“When cheer is brought up in meetings, there are laughs and snickers,” she said. “The people that influence the sport don’t really know anything about it.”

Klock also explained that many school officials don’t see why they should vote in favor of the bill when their schools – like at Sunny Hills – are not yet at the national level like Klock’s program at La Serna.

“It seems a little silly that athletes wouldn’t be able to perform on the national stage,” principal Allen Whitten said. “So yeah, I would definitely support [the petition].”

Sunny Hills athletics director Jon Caffrey said he also plans to vote in favor of the exception, though the proposal would only get a final “yes” vote if a majority of the Freeway League athletics directors and principals agree to it.

If it’s a tie, that would mean an “abstain” vote from the Freeway League, Caffrey said.

“I agree with the rationale of all of this,” he said. “I believe the spirit behind adding cheer as a competitive varsity sport was to give those athletes an opportunity, like all our other athletes, to show their skills.

“The unfortunate side of this is that because of the amount of teams and the facilities needed to run large competitions, there is no other option than to allow them to compete on Sundays,” he said.

However, Caffrey hopes that each athletics department will find a way to still give cheer squads a day off during the week of the Florida national competition so that they are in essence still following the CIF bylaw.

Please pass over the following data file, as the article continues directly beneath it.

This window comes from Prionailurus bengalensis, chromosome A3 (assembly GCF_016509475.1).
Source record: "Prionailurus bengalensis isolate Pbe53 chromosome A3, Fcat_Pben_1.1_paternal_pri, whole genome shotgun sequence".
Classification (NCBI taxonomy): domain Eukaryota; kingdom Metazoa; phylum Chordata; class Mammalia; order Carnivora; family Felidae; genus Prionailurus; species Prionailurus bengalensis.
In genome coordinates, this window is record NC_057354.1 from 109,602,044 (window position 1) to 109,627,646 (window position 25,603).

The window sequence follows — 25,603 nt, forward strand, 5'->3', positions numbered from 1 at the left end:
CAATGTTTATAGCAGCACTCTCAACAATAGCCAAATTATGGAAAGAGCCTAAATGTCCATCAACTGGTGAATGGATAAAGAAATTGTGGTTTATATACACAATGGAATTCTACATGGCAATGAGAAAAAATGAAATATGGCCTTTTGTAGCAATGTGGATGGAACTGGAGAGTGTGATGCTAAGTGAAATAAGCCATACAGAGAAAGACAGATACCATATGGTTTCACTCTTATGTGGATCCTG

HOW IT ALL STARTED

Cheer coaches only started facing this no Sunday play issue two years ago when the sport fell under the umbrella of CIF. Though CIF agreed to a waiver of this policy for cheer in the 2017-2018 school year, it was not so amenable this school year.

That left any California cheer team who qualified to compete at the final day of the National High School Cheerleading Championships in Florida last month to have to video record its performance to be judged instead of performing live on Sunday.

And that’s what happened to Klock’s cheerleaders. What’s worse was that their Sunday rounds ended up being a semi and finals ones for judges to watch – on video instead of live, Klock said.

“I’ve coached cheer for 15 years. The moment of watching those tapes was the most difficult thing I’ve had to do as a coach,” said Klock, who took her squad in 2018 to a third-place showing but placed 18th this year. “This was their moment. For them to not be able to compete was heartbreaking for our athletes.”

Though some might wonder why California cheer coaches don’t just find another national tournament to compete in that doesn’t require Sunday performances, Klock said the Florida one gets aired on TV networks like ESPN.

“This national competition gives us the exposure cheer is usually not able to get. It opens the door for scholarships and even future careers for our athletes,” she said. “By not letting us compete [live on Sundays], they are inadvertently closing the door for these opportunities for athletes.”